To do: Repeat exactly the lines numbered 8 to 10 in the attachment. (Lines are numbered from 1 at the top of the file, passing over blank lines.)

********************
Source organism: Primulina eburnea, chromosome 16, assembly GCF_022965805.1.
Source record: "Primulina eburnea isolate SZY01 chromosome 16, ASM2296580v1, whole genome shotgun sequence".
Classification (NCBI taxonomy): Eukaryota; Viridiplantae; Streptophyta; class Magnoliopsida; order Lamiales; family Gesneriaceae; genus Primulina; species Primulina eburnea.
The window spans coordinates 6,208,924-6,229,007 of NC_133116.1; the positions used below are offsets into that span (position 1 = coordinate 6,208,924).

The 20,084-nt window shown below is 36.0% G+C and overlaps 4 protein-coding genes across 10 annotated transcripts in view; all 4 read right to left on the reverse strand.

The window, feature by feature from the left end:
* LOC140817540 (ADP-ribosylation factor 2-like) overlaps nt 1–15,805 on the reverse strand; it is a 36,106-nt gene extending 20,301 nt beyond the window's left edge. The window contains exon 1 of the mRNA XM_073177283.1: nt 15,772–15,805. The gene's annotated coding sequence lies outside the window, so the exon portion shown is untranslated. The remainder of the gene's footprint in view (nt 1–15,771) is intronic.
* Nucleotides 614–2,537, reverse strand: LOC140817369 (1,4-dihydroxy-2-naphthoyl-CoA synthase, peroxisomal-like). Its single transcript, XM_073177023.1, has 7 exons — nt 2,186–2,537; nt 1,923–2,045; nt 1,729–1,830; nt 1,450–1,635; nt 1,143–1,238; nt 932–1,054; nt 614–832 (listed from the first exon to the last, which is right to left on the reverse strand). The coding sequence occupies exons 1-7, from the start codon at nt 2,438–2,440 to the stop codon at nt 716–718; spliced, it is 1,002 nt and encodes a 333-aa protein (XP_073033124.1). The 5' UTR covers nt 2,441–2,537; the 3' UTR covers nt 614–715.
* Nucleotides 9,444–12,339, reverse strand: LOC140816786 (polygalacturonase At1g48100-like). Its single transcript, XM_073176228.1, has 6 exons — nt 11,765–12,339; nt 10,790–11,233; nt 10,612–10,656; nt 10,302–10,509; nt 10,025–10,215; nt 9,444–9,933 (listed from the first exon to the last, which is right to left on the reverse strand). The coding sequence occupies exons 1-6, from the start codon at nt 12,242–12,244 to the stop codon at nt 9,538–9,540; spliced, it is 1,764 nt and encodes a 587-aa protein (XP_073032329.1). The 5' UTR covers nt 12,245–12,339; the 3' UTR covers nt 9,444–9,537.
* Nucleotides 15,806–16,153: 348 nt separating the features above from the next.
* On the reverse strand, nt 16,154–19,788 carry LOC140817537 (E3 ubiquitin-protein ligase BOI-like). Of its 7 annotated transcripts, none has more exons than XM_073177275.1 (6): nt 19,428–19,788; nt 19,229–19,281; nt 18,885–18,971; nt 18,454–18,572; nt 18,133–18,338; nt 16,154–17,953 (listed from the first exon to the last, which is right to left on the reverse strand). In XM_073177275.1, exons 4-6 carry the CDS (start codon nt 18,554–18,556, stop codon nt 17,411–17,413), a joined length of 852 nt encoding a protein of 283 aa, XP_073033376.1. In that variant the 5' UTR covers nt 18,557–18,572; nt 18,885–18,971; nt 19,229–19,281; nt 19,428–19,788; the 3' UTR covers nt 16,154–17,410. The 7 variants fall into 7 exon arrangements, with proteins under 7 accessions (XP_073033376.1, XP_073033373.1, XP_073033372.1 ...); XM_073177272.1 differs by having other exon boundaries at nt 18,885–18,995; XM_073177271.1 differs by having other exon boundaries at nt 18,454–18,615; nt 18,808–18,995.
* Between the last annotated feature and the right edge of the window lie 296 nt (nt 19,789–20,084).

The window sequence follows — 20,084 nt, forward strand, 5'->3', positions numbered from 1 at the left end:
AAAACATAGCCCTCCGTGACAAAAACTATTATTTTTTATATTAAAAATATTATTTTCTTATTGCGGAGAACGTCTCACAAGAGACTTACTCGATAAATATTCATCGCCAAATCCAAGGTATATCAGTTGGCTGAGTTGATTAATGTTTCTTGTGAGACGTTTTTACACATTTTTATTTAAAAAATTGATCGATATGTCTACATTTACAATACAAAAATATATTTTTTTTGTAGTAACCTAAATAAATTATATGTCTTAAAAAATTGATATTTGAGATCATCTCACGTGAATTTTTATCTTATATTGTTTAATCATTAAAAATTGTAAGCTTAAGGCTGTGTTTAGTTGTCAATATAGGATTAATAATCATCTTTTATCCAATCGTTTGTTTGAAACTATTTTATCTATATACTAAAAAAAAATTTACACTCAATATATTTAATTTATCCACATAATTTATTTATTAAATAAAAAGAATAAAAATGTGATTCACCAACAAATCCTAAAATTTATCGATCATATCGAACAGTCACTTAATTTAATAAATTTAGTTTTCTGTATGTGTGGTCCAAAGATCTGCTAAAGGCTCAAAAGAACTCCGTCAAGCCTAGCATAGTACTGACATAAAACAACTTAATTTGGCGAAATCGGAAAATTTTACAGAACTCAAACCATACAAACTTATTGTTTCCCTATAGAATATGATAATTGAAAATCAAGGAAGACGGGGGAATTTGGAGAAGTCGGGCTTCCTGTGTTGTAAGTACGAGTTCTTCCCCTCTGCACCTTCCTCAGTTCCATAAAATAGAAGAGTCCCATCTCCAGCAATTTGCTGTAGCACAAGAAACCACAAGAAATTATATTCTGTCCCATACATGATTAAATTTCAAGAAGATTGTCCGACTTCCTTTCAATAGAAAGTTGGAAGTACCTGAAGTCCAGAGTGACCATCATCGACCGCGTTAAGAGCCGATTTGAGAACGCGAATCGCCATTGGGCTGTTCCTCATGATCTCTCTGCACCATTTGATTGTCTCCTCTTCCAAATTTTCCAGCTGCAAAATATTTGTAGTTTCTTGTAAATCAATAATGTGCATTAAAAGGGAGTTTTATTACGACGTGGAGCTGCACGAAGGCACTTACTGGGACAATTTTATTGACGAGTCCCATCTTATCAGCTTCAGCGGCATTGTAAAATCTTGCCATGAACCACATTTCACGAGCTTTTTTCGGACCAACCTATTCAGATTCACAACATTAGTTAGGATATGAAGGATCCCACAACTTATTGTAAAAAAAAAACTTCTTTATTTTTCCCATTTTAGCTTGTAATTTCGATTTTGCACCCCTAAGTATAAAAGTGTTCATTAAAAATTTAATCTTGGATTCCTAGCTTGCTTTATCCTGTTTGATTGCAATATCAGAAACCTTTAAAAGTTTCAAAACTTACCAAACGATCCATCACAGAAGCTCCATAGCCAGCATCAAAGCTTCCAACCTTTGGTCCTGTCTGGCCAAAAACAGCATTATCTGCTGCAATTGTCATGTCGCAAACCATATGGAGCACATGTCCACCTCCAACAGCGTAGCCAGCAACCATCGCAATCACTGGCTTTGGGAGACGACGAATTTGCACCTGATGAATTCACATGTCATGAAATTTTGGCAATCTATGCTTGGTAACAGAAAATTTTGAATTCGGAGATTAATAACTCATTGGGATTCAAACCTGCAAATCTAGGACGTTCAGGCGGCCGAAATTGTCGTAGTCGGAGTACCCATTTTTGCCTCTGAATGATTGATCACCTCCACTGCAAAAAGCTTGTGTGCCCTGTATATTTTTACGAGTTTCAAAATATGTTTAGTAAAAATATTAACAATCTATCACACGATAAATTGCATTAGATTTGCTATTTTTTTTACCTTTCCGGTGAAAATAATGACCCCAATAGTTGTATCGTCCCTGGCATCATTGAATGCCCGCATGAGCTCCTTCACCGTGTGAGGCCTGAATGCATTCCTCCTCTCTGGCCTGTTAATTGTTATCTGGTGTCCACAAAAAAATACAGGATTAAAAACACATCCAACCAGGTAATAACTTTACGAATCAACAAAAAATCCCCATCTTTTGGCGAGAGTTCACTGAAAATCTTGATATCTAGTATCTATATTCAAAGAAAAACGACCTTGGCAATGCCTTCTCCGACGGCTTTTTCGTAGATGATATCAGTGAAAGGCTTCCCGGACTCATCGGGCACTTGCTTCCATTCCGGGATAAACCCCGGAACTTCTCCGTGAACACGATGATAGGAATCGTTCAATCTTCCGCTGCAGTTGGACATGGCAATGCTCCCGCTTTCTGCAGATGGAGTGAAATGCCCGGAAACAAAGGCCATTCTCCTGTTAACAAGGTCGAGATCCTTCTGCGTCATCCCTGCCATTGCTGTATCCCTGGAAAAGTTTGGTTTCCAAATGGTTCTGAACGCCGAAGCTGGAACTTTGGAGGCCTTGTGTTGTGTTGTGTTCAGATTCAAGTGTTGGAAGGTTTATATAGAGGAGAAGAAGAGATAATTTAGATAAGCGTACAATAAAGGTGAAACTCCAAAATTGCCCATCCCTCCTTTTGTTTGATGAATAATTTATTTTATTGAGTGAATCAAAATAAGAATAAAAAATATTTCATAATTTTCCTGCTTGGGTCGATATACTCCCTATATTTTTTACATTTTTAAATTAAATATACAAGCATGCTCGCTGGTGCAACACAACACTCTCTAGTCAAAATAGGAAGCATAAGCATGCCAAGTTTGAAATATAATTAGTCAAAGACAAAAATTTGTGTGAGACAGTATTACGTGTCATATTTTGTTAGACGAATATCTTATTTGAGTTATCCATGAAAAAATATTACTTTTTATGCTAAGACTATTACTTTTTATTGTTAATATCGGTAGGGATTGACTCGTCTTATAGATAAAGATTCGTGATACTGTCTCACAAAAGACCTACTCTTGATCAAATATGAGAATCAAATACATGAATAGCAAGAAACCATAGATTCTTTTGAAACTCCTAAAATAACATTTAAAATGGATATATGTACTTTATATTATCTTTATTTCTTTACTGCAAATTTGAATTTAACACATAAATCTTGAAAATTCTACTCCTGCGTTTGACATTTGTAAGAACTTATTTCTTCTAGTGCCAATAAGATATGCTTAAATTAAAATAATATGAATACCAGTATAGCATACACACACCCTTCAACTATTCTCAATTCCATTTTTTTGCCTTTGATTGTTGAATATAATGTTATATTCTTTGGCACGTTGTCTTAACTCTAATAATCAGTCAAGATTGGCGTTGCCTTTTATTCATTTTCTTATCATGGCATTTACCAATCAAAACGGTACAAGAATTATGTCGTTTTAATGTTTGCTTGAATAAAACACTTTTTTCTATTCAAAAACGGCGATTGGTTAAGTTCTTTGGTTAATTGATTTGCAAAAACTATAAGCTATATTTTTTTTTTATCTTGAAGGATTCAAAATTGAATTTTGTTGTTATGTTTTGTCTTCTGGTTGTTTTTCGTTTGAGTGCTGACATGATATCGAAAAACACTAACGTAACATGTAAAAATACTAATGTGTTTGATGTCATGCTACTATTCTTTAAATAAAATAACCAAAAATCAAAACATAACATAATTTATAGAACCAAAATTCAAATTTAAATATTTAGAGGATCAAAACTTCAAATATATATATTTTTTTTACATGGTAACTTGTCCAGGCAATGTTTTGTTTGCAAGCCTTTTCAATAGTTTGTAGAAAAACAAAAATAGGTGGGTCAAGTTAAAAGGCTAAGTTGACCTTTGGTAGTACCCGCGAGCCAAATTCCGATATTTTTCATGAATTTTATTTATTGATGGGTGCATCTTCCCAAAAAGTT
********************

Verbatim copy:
* Nucleotides 614–2,537, reverse strand: LOC140817369 (1,4-dihydroxy-2-naphthoyl-CoA synthase, peroxisomal-like). Its single transcript, XM_073177023.1, has 7 exons — nt 2,186–2,537; nt 1,923–2,045; nt 1,729–1,830; nt 1,450–1,635; nt 1,143–1,238; nt 932–1,054; nt 614–832 (listed from the first exon to the last, which is right to left on the reverse strand). The coding sequence occupies exons 1-7, from the start codon at nt 2,438–2,440 to the stop codon at nt 716–718; spliced, it is 1,002 nt and encodes a 333-aa protein (XP_073033124.1). The 5' UTR covers nt 2,441–2,537; the 3' UTR covers nt 614–715.
* Nucleotides 9,444–12,339, reverse strand: LOC140816786 (polygalacturonase At1g48100-like). Its single transcript, XM_073176228.1, has 6 exons — nt 11,765–12,339; nt 10,790–11,233; nt 10,612–10,656; nt 10,302–10,509; nt 10,025–10,215; nt 9,444–9,933 (listed from the first exon to the last, which is right to left on the reverse strand). The coding sequence occupies exons 1-6, from the start codon at nt 12,242–12,244 to the stop codon at nt 9,538–9,540; spliced, it is 1,764 nt and encodes a 587-aa protein (XP_073032329.1). The 5' UTR covers nt 12,245–12,339; the 3' UTR covers nt 9,444–9,537.
* Nucleotides 15,806–16,153: 348 nt separating the features above from the next.